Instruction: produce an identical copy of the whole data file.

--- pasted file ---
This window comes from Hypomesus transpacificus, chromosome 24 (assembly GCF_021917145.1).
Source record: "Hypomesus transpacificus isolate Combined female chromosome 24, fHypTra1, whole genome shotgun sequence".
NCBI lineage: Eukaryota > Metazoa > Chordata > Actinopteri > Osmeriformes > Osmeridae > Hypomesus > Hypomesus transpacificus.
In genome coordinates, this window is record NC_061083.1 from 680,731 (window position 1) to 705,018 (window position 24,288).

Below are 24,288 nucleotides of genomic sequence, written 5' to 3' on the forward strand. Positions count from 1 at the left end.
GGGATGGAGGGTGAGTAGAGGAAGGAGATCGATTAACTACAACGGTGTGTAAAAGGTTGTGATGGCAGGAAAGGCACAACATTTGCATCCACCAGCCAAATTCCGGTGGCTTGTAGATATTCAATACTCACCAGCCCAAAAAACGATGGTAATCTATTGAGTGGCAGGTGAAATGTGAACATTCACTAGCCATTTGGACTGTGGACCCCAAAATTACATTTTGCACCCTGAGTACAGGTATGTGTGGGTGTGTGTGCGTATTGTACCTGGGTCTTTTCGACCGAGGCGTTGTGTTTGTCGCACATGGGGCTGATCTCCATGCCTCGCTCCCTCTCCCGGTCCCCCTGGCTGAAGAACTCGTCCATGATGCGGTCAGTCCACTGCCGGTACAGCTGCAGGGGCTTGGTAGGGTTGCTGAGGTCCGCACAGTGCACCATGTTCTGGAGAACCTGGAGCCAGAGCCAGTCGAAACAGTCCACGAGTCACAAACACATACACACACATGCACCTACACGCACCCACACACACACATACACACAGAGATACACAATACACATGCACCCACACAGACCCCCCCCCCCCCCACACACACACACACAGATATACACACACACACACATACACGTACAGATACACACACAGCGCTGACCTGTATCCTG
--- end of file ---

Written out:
This window comes from Hypomesus transpacificus, chromosome 24 (assembly GCF_021917145.1).
Source record: "Hypomesus transpacificus isolate Combined female chromosome 24, fHypTra1, whole genome shotgun sequence".
NCBI lineage: Eukaryota > Metazoa > Chordata > Actinopteri > Osmeriformes > Osmeridae > Hypomesus > Hypomesus transpacificus.
In genome coordinates, this window is record NC_061083.1 from 680,731 (window position 1) to 705,018 (window position 24,288).

Below are 24,288 nucleotides of genomic sequence, written 5' to 3' on the forward strand. Positions count from 1 at the left end.
GGGATGGAGGGTGAGTAGAGGAAGGAGATCGATTAACTACAACGGTGTGTAAAAGGTTGTGATGGCAGGAAAGGCACAACATTTGCATCCACCAGCCAAATTCCGGTGGCTTGTAGATATTCAATACTCACCAGCCCAAAAAACGATGGTAATCTATTGAGTGGCAGGTGAAATGTGAACATTCACTAGCCATTTGGACTGTGGACCCCAAAATTACATTTTGCACCCTGAGTACAGGTATGTGTGGGTGTGTGTGCGTATTGTACCTGGGTCTTTTCGACCGAGGCGTTGTGTTTGTCGCACATGGGGCTGATCTCCATGCCTCGCTCCCTCTCCCGGTCCCCCTGGCTGAAGAACTCGTCCATGATGCGGTCAGTCCACTGCCGGTACAGCTGCAGGGGCTTGGTAGGGTTGCTGAGGTCCGCACAGTGCACCATGTTCTGGAGAACCTGGAGCCAGAGCCAGTCGAAACAGTCCACGAGTCACAAACACATACACACACATGCACCTACACGCACCCACACACACACATACACACAGAGATACACAATACACATGCACCCACACAGACCCCCCCCCCCCCCACACACACACACACAGATATACACACACACACACATACACGTACAGATACACACACAGCGCTGACCTGTATCCTG